Well, the indoor swimming pool sequence was really a problem because it was enclosed with glass, and it became a problem to use lights in there without picking up reflection and glare from the glass. It became a matter of lighting not the way you wanted to, but hiding lights at one side, enabling the camera to miss any reflections. We couldn’t even open windows; they would fog over because of the ice-cold air outside and the steam from the heated pool inside.
Did you use any special type of lighting equipment to shoot that sequence?
No. We used Brute arcs to balance the daylight, because our characters walked right outside from the swimming pool. This meant that we couldn’t use incandescent yellow light. We had to use cool blue light either from arcs, or by means of Macbeth filters; so we used Brutes.
What about the balance of intensity between the artificial light and the exterior light?
I think we balanced to anywhere from half-a-stop to a full stop overexposed for the exteriors compared with the interiors — that’s about par with color — about a half to a full stop. If you go much more than that the results get kind of “flarey” outside and you may lose all detail on the snowcovered mountains.
Those sequences on the terrace overlooking the ski runs — they were all the real thing — no process shots?
They were all shot right on location and it was difficult, too, because we had to build extremely high parallels over the edge of the cliff in order to get the lights and camera into position for shooting the reverse angles — shooting over Cary Grant’s shoulder toward Miss Hepburn, who was right up against the rail. Straight down below there was quite a drop, so we had to build parallels strong enough to hang out into space.
Did you encounter any bad weather while on location at Megeve?
While we were up there we had a blizzard that lasted for several days, so we built an interior “cover” set. The set represented the nightclub lounge where Audrey Hepburn runs downstairs to make a phone call and carries on a lengthy scene in the phone booth. The company built that little room with the phone booth in a vacant garage — and believe me, it was mighty cold working there.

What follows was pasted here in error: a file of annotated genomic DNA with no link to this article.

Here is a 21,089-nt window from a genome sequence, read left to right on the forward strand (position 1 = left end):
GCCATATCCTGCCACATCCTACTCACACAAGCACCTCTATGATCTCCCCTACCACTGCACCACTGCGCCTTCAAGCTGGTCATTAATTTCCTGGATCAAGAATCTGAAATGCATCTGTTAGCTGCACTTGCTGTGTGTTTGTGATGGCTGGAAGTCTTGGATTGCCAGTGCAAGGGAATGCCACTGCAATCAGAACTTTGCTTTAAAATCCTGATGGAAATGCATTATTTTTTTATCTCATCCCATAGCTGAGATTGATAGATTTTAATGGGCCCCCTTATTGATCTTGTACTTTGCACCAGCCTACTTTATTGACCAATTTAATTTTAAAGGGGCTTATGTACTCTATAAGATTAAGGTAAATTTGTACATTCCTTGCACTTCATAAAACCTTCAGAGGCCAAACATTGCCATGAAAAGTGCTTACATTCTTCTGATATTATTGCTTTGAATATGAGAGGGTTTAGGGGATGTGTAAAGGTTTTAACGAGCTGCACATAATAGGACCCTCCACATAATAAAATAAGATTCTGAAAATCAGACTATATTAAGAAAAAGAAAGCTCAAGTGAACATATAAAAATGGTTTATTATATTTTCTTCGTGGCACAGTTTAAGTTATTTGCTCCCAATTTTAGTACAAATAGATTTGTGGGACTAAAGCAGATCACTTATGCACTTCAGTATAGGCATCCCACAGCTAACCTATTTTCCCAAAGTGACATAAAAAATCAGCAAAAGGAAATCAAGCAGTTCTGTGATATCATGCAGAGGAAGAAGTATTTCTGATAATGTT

I was thinking as I watched the sequence shot at Les Halles, the Paris produce market, that you must have encountered some unique problems shooting in those cramped quarters.
Yes. As you may remember the “heavy” talks to Audrey Hepburn on the phone and agrees to meet her there. We showed them walking along, intermingled with the market workers. As they walked Hepburn’s companion mentioned the meat market, and we showed a flash of the market with all the meat hanging there. That scene actually was shot right in the market. It was pretty tough going. We were working in a narrow alley, with no room to hang lights except on the camera. We hid a few lights in doorways and tried to make it look like the actors were walking in and out of the natural light of the place.
As I recall, the camera trucked right along with them, didn’t it?
There was a trucking shot made as they walked through the market; you could see people, dimly, right behind them carrying vegetables or other produce, getting crates out of trucks, etc. We laid plywood boards on the ground so the crab dolly would have a smooth base to roll on. We had a fine crab dolly, this time — just like those we have here in Hollywood.